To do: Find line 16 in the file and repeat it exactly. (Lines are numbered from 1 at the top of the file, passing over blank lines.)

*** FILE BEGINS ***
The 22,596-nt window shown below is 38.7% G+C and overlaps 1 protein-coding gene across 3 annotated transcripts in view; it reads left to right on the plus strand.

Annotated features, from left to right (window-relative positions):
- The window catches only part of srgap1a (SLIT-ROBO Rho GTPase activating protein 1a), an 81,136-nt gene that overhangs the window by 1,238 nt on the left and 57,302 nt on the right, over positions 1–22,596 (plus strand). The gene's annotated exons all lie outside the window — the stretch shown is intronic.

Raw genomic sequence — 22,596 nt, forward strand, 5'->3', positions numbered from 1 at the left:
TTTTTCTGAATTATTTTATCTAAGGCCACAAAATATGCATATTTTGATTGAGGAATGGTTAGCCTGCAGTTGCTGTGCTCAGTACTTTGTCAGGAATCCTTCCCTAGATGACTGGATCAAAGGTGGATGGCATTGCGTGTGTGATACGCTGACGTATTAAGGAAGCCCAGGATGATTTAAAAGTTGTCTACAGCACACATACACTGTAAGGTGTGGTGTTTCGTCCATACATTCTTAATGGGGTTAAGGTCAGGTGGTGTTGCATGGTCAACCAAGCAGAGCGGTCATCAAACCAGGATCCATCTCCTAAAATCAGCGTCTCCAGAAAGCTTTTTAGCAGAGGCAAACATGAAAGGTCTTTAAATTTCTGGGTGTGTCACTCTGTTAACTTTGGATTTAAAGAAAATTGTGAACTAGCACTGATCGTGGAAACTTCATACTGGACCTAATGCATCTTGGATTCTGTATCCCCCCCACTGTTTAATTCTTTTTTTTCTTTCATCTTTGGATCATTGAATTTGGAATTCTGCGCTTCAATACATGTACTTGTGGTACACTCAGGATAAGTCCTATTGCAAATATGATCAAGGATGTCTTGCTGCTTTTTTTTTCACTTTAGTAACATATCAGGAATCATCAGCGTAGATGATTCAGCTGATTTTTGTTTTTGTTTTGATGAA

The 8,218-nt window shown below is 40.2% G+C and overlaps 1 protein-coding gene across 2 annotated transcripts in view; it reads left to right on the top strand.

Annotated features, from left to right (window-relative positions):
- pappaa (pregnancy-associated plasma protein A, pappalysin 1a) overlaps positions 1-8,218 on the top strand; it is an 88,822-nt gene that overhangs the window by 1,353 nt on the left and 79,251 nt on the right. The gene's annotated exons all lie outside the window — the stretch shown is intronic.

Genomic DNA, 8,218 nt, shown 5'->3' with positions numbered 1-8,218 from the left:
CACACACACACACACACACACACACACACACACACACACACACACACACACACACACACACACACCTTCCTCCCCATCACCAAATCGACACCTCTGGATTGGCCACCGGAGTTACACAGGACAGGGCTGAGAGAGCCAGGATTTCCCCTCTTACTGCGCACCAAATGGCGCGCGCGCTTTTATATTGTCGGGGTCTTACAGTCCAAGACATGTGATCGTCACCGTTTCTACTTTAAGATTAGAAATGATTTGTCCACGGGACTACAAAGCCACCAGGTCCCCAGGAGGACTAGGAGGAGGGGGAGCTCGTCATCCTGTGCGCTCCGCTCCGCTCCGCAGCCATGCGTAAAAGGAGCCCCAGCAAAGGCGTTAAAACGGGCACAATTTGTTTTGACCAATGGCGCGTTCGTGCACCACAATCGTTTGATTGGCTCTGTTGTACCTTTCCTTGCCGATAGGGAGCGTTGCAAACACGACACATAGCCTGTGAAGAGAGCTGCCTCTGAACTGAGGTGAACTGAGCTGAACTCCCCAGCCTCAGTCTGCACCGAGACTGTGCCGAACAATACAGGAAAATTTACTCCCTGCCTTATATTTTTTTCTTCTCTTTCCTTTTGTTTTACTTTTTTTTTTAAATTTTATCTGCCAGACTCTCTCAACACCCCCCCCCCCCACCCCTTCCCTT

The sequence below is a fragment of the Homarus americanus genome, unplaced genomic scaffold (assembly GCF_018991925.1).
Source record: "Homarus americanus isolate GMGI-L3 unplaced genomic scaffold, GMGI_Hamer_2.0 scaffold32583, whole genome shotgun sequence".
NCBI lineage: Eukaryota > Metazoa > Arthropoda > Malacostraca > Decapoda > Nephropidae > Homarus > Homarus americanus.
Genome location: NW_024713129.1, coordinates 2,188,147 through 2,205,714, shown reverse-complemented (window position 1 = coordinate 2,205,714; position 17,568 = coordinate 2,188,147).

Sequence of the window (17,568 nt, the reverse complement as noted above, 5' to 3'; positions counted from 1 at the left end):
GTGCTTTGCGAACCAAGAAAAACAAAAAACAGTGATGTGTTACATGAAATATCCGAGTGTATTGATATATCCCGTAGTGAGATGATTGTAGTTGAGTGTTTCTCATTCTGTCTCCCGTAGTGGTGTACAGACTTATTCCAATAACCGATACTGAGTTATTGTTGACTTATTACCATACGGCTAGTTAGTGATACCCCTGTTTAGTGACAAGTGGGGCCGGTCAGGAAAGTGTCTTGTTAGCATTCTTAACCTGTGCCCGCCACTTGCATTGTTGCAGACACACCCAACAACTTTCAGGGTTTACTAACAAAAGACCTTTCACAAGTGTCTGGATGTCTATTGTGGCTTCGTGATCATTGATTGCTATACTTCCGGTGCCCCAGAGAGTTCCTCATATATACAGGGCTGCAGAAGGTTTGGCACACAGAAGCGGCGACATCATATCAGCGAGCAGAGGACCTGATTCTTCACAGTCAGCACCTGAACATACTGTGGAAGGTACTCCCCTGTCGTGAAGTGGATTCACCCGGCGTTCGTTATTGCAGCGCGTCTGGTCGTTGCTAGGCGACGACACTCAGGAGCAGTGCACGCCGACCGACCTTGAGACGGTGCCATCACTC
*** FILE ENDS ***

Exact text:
GTGCTTTGCGAACCAAGAAAAACAAAAAACAGTGATGTGTTACATGAAATATCCGAGTGTATTGATATATCCCGTAGTGAGATGATTGTAGTTGAGTGTTTCTCATTCTGTCTCCCGTAGTGGTGTACAGACTTATTCCAATAACCGATACTGAGTTATTGTTGACTTATTACCATACGGCTAGTTAGTGATACCCCTGTTTAGTGACAAGTGGGGCCGGTCAGGAAAGTGTCTTGTTAGCATTCTTAACCTGTGCCCGCCACTTGCATTGTTGCAGACACACCCAACAACTTTCAGGGTTTACTAACAAAAGACCTTTCACAAGTGTCTGGATGTCTATTGTGGCTTCGTGATCATTGATTGCTATACTTCCGGTGCCCCAGAGAGTTCCTCATATATACAGGGCTGCAGAAGGTTTGGCACACAGAAGCGGCGACATCATATCAGCGAGCAGAGGACCTGATTCTTCACAGTCAGCACCTGAACATACTGTGGAAGGTACTCCCCTGTCGTGAAGTGGATTCACCCGGCGTTCGTTATTGCAGCGCGTCTGGTCGTTGCTAGGCGACGACACTCAGGAGCAGTGCACGCCGACCGACCTTGAGACGGTGCCATCACTC